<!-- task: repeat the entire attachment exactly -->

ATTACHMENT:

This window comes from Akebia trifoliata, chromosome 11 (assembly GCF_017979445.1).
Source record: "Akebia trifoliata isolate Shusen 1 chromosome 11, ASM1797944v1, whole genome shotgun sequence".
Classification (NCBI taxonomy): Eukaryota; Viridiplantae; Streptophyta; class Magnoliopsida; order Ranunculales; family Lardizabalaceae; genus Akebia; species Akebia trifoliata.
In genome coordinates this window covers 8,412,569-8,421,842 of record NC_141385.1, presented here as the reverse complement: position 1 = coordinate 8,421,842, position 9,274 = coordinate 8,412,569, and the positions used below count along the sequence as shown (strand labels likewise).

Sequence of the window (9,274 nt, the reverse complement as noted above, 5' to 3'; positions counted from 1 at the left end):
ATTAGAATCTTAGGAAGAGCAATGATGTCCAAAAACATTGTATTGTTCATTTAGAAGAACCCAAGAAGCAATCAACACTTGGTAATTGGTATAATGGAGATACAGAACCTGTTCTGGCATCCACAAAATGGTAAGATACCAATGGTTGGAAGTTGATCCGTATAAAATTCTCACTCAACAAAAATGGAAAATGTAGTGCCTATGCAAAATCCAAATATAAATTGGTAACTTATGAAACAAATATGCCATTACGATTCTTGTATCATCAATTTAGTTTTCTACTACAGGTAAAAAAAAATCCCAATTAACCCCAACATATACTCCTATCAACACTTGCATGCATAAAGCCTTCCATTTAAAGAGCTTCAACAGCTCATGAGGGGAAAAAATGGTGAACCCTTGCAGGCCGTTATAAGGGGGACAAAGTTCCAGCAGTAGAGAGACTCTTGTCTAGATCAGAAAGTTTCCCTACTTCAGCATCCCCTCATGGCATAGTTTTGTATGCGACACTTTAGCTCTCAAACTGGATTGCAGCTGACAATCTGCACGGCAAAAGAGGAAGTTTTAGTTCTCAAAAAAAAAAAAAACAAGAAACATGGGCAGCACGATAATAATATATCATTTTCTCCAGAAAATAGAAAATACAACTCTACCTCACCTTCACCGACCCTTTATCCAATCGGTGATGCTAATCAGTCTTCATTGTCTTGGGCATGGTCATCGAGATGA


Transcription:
This window comes from Akebia trifoliata, chromosome 11 (assembly GCF_017979445.1).
Source record: "Akebia trifoliata isolate Shusen 1 chromosome 11, ASM1797944v1, whole genome shotgun sequence".
Classification (NCBI taxonomy): Eukaryota; Viridiplantae; Streptophyta; class Magnoliopsida; order Ranunculales; family Lardizabalaceae; genus Akebia; species Akebia trifoliata.
In genome coordinates this window covers 8,412,569-8,421,842 of record NC_141385.1, presented here as the reverse complement: position 1 = coordinate 8,421,842, position 9,274 = coordinate 8,412,569, and the positions used below count along the sequence as shown (strand labels likewise).

Sequence of the window (9,274 nt, the reverse complement as noted above, 5' to 3'; positions counted from 1 at the left end):
ATTAGAATCTTAGGAAGAGCAATGATGTCCAAAAACATTGTATTGTTCATTTAGAAGAACCCAAGAAGCAATCAACACTTGGTAATTGGTATAATGGAGATACAGAACCTGTTCTGGCATCCACAAAATGGTAAGATACCAATGGTTGGAAGTTGATCCGTATAAAATTCTCACTCAACAAAAATGGAAAATGTAGTGCCTATGCAAAATCCAAATATAAATTGGTAACTTATGAAACAAATATGCCATTACGATTCTTGTATCATCAATTTAGTTTTCTACTACAGGTAAAAAAAAATCCCAATTAACCCCAACATATACTCCTATCAACACTTGCATGCATAAAGCCTTCCATTTAAAGAGCTTCAACAGCTCATGAGGGGAAAAAATGGTGAACCCTTGCAGGCCGTTATAAGGGGGACAAAGTTCCAGCAGTAGAGAGACTCTTGTCTAGATCAGAAAGTTTCCCTACTTCAGCATCCCCTCATGGCATAGTTTTGTATGCGACACTTTAGCTCTCAAACTGGATTGCAGCTGACAATCTGCACGGCAAAAGAGGAAGTTTTAGTTCTCAAAAAAAAAAAAAACAAGAAACATGGGCAGCACGATAATAATATATCATTTTCTCCAGAAAATAGAAAATACAACTCTACCTCACCTTCACCGACCCTTTATCCAATCGGTGATGCTAATCAGTCTTCATTGTCTTGGGCATGGTCATCGAGATGA